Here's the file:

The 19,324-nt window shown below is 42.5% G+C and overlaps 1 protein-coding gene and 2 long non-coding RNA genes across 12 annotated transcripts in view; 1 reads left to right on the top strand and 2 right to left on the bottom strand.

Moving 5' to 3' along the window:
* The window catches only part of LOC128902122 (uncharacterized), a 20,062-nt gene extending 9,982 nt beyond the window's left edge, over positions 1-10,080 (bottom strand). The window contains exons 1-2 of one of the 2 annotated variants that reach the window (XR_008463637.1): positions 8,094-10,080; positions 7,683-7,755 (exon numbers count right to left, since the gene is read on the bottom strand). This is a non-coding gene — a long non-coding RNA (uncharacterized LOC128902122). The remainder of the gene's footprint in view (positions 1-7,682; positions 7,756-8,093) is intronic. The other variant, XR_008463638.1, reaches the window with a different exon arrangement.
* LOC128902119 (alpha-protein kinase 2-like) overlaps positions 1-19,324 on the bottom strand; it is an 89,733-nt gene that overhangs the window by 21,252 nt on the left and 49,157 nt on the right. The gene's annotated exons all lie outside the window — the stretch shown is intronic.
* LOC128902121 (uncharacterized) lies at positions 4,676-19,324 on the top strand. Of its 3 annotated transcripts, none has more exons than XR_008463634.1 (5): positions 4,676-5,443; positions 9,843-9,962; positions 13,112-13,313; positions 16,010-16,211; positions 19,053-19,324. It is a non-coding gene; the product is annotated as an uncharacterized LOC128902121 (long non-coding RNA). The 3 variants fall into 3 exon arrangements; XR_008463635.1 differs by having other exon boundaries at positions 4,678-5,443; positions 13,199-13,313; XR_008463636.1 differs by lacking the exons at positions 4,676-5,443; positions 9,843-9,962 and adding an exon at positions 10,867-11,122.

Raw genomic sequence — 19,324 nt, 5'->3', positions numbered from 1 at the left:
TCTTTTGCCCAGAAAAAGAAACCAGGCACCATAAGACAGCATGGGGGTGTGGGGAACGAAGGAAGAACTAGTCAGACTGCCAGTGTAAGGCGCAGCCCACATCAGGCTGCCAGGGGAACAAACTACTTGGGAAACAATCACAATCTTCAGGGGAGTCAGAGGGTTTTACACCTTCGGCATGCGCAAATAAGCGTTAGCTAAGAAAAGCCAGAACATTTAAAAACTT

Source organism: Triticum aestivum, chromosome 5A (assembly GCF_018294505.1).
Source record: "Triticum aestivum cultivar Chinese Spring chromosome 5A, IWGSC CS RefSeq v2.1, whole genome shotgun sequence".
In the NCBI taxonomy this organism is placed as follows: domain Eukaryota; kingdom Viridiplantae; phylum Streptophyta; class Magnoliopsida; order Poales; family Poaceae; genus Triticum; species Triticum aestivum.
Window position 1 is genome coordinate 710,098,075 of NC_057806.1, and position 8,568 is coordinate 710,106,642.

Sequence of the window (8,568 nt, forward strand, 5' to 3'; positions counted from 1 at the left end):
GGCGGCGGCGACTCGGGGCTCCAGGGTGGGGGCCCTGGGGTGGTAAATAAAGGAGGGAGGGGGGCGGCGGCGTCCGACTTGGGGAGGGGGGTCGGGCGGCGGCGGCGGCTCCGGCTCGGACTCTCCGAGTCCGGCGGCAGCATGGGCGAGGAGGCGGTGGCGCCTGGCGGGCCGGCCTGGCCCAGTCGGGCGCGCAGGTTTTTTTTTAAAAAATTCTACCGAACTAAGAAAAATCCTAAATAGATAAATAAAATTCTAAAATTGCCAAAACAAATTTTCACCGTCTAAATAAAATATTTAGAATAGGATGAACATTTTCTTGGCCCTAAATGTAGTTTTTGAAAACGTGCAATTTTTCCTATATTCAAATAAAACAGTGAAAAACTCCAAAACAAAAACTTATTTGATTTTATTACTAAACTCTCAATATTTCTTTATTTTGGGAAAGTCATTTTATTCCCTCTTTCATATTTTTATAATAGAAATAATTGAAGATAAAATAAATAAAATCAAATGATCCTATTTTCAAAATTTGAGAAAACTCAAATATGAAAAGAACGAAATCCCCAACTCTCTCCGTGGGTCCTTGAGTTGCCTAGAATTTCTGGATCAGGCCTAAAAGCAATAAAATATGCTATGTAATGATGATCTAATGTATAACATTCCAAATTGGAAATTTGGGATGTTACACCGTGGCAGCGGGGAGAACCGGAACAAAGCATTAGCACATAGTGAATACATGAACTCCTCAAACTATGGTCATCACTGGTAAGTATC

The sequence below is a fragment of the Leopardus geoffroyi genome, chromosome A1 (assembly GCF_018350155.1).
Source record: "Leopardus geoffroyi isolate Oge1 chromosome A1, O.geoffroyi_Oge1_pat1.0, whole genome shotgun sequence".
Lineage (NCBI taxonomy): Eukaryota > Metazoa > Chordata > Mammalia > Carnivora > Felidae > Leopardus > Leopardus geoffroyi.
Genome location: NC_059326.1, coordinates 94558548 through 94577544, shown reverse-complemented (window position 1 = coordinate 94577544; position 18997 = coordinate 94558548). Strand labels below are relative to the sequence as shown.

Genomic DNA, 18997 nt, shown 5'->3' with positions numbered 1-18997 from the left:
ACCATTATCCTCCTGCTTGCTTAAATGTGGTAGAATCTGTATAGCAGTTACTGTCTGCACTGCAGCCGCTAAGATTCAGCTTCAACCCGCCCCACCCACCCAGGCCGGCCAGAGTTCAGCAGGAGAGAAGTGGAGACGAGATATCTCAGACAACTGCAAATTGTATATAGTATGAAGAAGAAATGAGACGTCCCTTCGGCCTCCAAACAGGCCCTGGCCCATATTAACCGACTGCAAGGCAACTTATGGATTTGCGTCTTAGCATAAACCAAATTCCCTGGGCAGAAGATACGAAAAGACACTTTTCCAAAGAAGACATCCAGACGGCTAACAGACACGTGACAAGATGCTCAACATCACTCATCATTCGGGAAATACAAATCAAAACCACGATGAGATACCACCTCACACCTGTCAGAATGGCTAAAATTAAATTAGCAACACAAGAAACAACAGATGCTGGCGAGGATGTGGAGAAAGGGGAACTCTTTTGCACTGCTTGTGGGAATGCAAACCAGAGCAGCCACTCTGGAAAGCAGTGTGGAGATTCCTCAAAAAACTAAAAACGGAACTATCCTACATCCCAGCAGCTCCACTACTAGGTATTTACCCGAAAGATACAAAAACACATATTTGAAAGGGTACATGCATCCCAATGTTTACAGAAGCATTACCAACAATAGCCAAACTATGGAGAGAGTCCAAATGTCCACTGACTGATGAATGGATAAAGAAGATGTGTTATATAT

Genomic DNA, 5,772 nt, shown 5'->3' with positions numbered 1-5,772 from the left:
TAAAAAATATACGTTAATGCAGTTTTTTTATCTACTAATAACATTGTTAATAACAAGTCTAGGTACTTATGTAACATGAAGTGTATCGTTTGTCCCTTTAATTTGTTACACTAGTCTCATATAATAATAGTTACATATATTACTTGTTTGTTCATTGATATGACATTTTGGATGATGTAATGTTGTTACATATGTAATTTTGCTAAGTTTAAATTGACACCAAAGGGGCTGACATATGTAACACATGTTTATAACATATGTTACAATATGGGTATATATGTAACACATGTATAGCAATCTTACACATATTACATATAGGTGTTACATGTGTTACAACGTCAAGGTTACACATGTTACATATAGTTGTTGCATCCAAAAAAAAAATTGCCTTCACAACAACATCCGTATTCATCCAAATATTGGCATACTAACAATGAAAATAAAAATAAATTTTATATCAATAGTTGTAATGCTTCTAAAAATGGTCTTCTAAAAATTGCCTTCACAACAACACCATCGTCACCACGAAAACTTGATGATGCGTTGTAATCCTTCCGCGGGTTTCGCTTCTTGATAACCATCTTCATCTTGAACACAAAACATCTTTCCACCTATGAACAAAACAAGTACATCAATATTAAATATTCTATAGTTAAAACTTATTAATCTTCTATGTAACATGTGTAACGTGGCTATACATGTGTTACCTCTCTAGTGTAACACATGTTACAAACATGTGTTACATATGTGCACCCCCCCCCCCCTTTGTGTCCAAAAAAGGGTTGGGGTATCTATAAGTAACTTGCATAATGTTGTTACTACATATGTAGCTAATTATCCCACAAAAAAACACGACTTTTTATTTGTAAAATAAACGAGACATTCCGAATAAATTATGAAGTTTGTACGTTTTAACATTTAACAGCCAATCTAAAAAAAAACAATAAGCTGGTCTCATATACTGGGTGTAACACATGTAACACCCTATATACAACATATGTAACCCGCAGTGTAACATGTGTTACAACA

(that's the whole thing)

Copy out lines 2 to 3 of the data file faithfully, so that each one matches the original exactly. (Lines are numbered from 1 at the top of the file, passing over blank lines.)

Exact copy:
Moving 5' to 3' along the window:
* The window catches only part of LOC128902122 (uncharacterized), a 20,062-nt gene extending 9,982 nt beyond the window's left edge, over positions 1-10,080 (bottom strand). The window contains exons 1-2 of one of the 2 annotated variants that reach the window (XR_008463637.1): positions 8,094-10,080; positions 7,683-7,755 (exon numbers count right to left, since the gene is read on the bottom strand). This is a non-coding gene — a long non-coding RNA (uncharacterized LOC128902122). The remainder of the gene's footprint in view (positions 1-7,682; positions 7,756-8,093) is intronic. The other variant, XR_008463638.1, reaches the window with a different exon arrangement.